On my mission to further research this topic, I found some interesting information on this subject. According to Dr. Ted Jaenicke and Dr. Carl Winter, BestFoodFacts.org, they reported findings of some research conducted on this topic and this is what they have found.
“Dr. Jaenicke: To my knowledge, good statistics do not exist on the share of organic food in the U.S. that is imported. However, I’ve been involved with two industry surveys that provide some information on imported organic food.
One study was a nationwide survey of U.S. food retailers covering their organic marketing and procurement practices in 2008. We found that 69 percent of U.S. food retailers who responded to our survey reported importing at least some organic products for sale in 2008. The surveyed companies also reported that they imported a total of 19 percent, on average, of all organic products for sale.
Dr. Jaenicke: In theory, there is no reason to be concerned about imported organic food because organic food coming into the U.S. must follow U.S. regulations. In addition, according to the USDA’s National Organic Program, there have been 23 cases of fraudulent organic certificates between February 11, 2011, and June 7, 2013. Nine of the 23 fraudulent certificates involved Chinese companies. ”
“Dr. Winter: Foods entering the U.S. from other countries are required to meet the same standards as those produced in the United States. Fruits and vegetables that are imported have higher violation rates than do domestic fruits and vegetables, but the differences are not a health concern and some of my own research has suggested that typical consumer exposure to pesticides in the U.S. is actually lower from imported fruits and vegetables than from domestic.”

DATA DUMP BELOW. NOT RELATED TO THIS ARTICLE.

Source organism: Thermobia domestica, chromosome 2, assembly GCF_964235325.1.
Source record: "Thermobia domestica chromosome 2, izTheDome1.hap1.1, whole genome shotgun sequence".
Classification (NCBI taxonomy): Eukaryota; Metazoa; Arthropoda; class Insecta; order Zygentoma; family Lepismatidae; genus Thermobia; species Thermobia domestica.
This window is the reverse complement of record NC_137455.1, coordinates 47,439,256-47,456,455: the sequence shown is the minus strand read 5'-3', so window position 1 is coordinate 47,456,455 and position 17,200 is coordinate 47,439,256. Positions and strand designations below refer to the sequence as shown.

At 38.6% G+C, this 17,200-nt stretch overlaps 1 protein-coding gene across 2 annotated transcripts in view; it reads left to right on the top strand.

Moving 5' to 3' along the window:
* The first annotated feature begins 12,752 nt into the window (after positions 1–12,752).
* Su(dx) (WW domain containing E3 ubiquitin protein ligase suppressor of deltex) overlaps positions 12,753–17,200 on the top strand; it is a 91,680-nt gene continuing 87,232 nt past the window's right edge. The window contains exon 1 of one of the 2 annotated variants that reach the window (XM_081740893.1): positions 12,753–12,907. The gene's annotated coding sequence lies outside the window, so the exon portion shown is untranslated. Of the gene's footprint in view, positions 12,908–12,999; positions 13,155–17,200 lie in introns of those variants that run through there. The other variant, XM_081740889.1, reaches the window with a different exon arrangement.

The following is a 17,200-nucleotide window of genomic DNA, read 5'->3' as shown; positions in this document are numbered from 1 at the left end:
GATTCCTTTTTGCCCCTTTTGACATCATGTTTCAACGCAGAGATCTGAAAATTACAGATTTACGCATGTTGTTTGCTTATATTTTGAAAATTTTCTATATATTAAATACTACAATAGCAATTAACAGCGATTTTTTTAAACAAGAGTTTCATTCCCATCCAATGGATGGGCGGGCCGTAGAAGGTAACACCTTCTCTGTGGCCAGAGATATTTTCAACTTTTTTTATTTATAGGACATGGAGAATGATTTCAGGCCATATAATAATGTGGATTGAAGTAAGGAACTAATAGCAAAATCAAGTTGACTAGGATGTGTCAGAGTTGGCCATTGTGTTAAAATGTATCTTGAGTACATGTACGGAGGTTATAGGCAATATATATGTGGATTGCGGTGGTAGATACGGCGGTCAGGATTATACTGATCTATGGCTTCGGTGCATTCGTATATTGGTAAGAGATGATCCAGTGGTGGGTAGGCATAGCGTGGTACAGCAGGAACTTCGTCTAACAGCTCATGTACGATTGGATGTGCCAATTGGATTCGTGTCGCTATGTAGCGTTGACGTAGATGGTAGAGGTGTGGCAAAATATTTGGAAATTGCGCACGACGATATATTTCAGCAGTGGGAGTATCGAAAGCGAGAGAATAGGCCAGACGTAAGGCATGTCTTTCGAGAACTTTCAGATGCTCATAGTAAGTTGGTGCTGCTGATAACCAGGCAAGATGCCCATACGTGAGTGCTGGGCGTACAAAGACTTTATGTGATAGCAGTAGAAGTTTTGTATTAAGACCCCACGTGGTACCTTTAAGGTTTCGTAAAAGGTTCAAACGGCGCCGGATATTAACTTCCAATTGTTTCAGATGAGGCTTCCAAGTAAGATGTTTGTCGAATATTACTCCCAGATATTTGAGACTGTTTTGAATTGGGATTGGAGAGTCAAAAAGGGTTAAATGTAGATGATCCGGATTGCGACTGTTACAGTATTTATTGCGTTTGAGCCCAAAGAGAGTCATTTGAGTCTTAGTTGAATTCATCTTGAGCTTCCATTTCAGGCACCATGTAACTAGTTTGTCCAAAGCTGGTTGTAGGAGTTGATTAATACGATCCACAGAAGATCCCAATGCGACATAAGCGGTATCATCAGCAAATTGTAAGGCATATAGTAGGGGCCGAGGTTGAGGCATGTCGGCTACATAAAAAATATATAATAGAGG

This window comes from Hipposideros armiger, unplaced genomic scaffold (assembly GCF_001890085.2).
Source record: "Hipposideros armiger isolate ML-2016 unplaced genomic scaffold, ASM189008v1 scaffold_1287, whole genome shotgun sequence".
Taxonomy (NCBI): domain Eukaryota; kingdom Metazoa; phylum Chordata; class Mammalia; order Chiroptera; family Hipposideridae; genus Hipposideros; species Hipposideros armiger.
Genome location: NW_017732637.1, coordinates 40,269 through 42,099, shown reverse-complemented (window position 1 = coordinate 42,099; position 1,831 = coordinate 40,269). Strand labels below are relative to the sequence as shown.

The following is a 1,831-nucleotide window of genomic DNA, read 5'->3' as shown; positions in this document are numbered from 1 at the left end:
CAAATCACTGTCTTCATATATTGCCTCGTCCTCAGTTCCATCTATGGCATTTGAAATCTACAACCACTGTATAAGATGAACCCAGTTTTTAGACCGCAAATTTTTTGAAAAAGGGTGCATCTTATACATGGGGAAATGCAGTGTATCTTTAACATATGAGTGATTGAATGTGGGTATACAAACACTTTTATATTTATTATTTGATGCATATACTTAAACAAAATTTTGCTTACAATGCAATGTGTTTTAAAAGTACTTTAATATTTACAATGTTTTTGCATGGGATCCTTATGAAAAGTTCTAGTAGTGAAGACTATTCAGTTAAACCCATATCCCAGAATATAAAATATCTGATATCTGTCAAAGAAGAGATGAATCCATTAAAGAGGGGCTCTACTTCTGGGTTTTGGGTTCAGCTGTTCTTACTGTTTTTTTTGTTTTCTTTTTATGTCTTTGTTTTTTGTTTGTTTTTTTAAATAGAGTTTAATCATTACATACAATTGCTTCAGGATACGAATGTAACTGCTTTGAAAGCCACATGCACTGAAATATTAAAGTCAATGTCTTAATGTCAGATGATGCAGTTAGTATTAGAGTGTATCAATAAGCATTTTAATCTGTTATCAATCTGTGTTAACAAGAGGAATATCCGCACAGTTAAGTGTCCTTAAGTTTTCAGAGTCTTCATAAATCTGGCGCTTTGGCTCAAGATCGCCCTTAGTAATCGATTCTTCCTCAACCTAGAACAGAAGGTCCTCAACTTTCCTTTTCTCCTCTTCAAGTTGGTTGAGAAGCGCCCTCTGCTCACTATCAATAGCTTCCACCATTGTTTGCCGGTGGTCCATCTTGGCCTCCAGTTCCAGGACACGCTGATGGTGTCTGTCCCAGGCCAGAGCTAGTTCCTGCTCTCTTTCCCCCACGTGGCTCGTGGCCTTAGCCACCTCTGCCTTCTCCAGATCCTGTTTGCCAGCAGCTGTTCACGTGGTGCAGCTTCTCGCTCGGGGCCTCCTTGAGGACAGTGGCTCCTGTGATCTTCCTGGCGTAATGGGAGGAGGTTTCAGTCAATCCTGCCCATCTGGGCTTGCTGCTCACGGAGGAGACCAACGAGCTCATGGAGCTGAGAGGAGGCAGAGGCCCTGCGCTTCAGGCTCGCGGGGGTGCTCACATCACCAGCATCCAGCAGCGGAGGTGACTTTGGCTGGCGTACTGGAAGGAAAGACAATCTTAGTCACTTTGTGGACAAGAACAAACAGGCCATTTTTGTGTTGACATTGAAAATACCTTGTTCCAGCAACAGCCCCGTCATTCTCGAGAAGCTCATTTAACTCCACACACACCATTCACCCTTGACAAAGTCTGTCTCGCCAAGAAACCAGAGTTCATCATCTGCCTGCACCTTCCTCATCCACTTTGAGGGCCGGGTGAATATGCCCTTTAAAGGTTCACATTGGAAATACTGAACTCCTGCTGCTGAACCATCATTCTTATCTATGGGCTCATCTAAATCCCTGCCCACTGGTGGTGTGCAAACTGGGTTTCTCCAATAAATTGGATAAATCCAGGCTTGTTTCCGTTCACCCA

There were and still are concerns from the U.S citizens over what occurs behind the scene and what regulations have been put into place with reference to Importing/Exporting organic produce.
Getting your family involved:
The best way to get your family involved is to get involved yourself. Once you’ve made a decision to purchase products with better ingredients, your family will just follow. It was very hard for me to change my way of eating simply because I grew up eating completely different. What my mother served for dinner, is what was consumed by me and the rest of the family. We never questioned it because we didn’t have the knowledge that we have now. Use this knowledge to make wiser decisions of what you buy and what you put into your families bellies.
Did you know?
Did you know that over 46 million Americans are currently receiving Food Stamps yet less than 20% of farmers markets have EBT terminals which will decrease the amount of Americans feeding themselves organically. (USDA Agricultural Marketing Service)
Regardless of where you shop for your food, always be sure to make friends with the vendor! It’s important to know where the food is grown and the methods they use. Just because the label states it’s organic, doesn’t mean it’s certified and that’s what you want to look for. Look for that USDA Organic Seal to always be sure.
By: Ida Lombardi